A mix tape for Daddy
Texas singer Jimmie Dale Gilmore revisits some old-school country classics
Think of it as the ultimate mix tape for Daddy. Actually, singer-songwriter and West Texas native Jimmie Dale Gilmore took the process one step further: He got a band together and recorded his own versions of the 13 archival gems on Come on Back, his new album on the Rounder Records label.
That disc provides a generally hard-swinging tour through a style of music that you don’t hear much on so-called country radio, which abandoned hardscrabble heroes like Buck Owens and Merle Haggard in favor of soft-focus, mildly twang-ified pop singers and suburb-and-western icons. It’s the kind of stuff Gilmore’s late father, Brian—a guitarist who played a very early model of the Fender Telecaster in a Lubbock, Texas, combo called the Twangeroos—liked to listen to. “It’s old honky-tonk dancin’ music,” Gilmore said over the phone from his home outside Austin. “I think my dad would have been really proud of it. That was something that we shared with each other—both of us having this big love of that particular style of music.”
Take “Pick Me Up on Your Way Down,” which opens the record. It’s a little-known Harlan Howard-penned song, which Gilmore first heard as a single by Charlie Walker. The music evokes a sawdust-on-the-floor juke joint where working-class folks cut loose and dance on a Saturday night. Western swing-style twin fiddles frame Gilmore’s billowing voice, which carries a hint of old cowboy singer, somewhere between Gene Autry and Roy Orbison. Howard’s lyrics sketch the point of view of a spurned lover who’s been tossed aside by a social climber, and Gilmore delivers the three-minute tune so effectively that you want to punch “repeat” every time it ends. The album also includes better-known numbers made famous by Hank Williams, Ernest Tubb and Johnny Cash, among others.
Gilmore may be off the radar for anyone not versed in the alt-country or Americana genres, but film fans might recall him from his cameo appearance in the Coen brothers’ 1998 film The Big Lebowski. Gilmore played Vietnam vet Smokey, whose alleged toe-over-the-line bowling technique prompted John Goodman’s character, Walter Sobchak, to pull a gun on him. “You mark that frame an eight and you’re entering a world of pain,” Goodman snarled. (For local trivia buffs, that film opened and closed with narratives delivered by Sacramento native Sam Elliott, as “The Stranger,” a sarsaparilla-drinking über-cowboy.)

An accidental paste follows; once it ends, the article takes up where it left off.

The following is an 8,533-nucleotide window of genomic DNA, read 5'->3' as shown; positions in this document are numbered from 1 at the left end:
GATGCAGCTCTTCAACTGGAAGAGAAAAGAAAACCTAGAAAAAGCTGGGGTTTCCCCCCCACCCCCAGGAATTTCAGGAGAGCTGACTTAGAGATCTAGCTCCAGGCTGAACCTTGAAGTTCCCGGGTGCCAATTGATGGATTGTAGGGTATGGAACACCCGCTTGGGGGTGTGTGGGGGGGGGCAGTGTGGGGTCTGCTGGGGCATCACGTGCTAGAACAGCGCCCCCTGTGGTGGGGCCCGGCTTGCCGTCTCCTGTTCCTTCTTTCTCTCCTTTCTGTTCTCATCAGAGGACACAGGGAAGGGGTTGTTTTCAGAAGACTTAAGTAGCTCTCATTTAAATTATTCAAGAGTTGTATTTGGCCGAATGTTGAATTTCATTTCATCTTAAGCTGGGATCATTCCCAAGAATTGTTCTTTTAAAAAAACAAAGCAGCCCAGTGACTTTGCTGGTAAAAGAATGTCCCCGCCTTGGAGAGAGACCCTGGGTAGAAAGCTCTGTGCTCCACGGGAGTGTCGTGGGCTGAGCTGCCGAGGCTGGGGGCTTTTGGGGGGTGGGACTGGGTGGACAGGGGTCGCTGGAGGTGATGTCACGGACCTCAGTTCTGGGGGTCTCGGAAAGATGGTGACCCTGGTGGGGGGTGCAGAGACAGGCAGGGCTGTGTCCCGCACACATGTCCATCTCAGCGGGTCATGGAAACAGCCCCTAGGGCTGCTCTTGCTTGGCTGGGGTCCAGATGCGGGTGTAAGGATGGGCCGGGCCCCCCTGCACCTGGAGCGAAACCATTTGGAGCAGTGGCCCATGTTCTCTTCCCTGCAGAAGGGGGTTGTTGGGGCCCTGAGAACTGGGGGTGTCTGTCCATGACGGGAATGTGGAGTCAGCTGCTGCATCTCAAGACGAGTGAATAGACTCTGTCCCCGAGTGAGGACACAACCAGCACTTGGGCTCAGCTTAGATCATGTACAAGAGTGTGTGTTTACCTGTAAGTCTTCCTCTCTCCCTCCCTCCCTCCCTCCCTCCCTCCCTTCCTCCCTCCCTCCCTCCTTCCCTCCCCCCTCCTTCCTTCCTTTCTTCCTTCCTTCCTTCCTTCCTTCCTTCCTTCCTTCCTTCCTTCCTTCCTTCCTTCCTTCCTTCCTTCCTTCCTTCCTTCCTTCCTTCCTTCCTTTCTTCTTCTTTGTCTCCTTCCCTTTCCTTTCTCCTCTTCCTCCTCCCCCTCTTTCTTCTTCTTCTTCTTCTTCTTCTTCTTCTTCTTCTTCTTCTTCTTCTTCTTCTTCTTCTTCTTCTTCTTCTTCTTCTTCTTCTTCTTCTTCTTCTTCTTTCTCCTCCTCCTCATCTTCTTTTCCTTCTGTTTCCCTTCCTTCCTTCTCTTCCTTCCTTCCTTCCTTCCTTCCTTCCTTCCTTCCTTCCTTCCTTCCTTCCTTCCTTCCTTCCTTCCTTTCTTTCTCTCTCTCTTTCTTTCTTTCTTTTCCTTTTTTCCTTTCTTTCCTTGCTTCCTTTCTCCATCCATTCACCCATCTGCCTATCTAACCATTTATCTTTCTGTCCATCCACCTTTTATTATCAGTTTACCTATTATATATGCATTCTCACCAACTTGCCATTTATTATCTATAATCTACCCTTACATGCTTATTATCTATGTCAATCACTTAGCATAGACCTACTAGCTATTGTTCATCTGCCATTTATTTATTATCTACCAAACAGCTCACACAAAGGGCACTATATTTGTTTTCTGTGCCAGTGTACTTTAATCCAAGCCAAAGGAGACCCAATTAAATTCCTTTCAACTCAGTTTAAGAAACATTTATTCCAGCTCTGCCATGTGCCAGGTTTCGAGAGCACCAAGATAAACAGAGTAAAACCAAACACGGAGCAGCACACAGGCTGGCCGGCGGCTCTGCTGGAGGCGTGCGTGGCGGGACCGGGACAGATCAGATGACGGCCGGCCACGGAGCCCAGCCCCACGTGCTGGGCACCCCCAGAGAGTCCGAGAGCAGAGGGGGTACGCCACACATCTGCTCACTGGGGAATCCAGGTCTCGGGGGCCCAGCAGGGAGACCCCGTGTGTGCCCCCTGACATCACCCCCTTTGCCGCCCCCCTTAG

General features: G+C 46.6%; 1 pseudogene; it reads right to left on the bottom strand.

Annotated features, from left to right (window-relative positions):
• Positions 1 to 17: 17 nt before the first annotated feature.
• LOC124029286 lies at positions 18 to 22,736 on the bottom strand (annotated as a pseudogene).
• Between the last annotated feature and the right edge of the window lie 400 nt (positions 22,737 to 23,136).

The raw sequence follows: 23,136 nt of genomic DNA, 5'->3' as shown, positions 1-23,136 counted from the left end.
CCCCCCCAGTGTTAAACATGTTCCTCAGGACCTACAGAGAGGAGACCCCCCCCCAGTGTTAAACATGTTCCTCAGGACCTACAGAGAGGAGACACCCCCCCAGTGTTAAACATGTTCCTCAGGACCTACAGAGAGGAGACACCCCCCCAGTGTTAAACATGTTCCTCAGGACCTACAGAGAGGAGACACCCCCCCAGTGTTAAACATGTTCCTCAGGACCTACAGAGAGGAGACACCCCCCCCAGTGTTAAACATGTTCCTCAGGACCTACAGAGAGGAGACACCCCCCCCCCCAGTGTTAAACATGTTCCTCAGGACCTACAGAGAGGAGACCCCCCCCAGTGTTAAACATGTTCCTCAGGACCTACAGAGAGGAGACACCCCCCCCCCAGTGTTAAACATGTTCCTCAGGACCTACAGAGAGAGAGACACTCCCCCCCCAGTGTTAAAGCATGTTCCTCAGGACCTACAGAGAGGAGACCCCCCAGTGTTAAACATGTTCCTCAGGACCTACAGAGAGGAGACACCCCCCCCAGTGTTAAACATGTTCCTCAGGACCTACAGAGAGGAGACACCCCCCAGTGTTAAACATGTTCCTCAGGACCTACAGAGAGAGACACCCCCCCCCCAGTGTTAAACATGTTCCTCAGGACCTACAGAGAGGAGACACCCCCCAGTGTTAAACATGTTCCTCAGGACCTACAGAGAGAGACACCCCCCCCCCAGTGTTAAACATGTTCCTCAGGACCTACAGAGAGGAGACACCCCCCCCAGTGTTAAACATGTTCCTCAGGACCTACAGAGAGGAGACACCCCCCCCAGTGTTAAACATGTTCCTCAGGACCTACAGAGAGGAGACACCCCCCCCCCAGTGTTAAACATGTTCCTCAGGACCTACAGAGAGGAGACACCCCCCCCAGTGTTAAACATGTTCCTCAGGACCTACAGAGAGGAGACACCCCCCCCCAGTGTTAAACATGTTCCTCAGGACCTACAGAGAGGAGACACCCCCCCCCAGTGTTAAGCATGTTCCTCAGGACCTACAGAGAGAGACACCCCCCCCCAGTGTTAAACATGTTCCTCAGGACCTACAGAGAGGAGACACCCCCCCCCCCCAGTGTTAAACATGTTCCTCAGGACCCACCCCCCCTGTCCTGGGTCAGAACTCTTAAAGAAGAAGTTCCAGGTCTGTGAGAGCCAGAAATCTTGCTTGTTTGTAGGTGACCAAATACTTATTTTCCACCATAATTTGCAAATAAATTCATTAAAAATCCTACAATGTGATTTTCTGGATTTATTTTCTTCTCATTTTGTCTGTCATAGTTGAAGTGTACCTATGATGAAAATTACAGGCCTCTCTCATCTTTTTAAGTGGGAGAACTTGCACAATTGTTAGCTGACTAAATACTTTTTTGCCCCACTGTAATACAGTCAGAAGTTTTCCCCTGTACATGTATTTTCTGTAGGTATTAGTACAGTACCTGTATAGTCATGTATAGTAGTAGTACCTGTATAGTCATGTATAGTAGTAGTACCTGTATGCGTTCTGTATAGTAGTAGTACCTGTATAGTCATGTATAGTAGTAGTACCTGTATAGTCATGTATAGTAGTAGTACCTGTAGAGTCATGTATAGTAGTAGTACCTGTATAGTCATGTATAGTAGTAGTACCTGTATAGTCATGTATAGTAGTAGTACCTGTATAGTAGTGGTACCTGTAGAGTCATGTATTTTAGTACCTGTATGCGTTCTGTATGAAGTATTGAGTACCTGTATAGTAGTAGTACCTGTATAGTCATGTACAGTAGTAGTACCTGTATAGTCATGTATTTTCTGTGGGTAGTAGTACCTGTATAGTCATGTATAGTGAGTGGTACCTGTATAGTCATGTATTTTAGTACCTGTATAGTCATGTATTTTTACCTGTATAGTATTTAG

But, for anyone who’s into Americana music, Gilmore, who turned 60 in May, is an important figure. He released one album, actually an eight-track tape, with his old band the Flatlanders (which also featured Texas music legends Joe Ely—who produced Come on Back—and Butch Hancock) on the Plantation label in 1973. Rounder re-released it in 1991. After a stint living at a Denver ashram, Gilmore emerged in 1983 at the Kerrville Folk Festival, and over the past 17 years he has released a number of fine albums for the HighTone, Nonesuch, Elektra and Windjammer labels. The reunited Flatlanders also released a pair of albums in recent years and are working on new material.
Gilmore may have earned a reputation as a songwriter, but he insists that’s a commonly held misperception. “You know, I never have been really prolific,” Gilmore admitted. “I never really had thought of myself as a writer, even though I’ve written some good songs. I always have perceived myself as an interpreter. If I love a song, it doesn’t matter to me if I wrote it or somebody else did.”
As a performer, Gilmore’s usual local venue is the Palms Playhouse, where he’ll play on Tuesday, accompanied by longtime guitarist Robbie Gjersoe. He played the old, now-razed barn in West Davis a number of times throughout the ’90s. “Boy, I had a lot of fun nights there,” Gilmore recalled. “It was always one of the most enthusiastic crowds to play for. I hope it’s still that way.” This will be his first gig at the Palms’ new Winters location.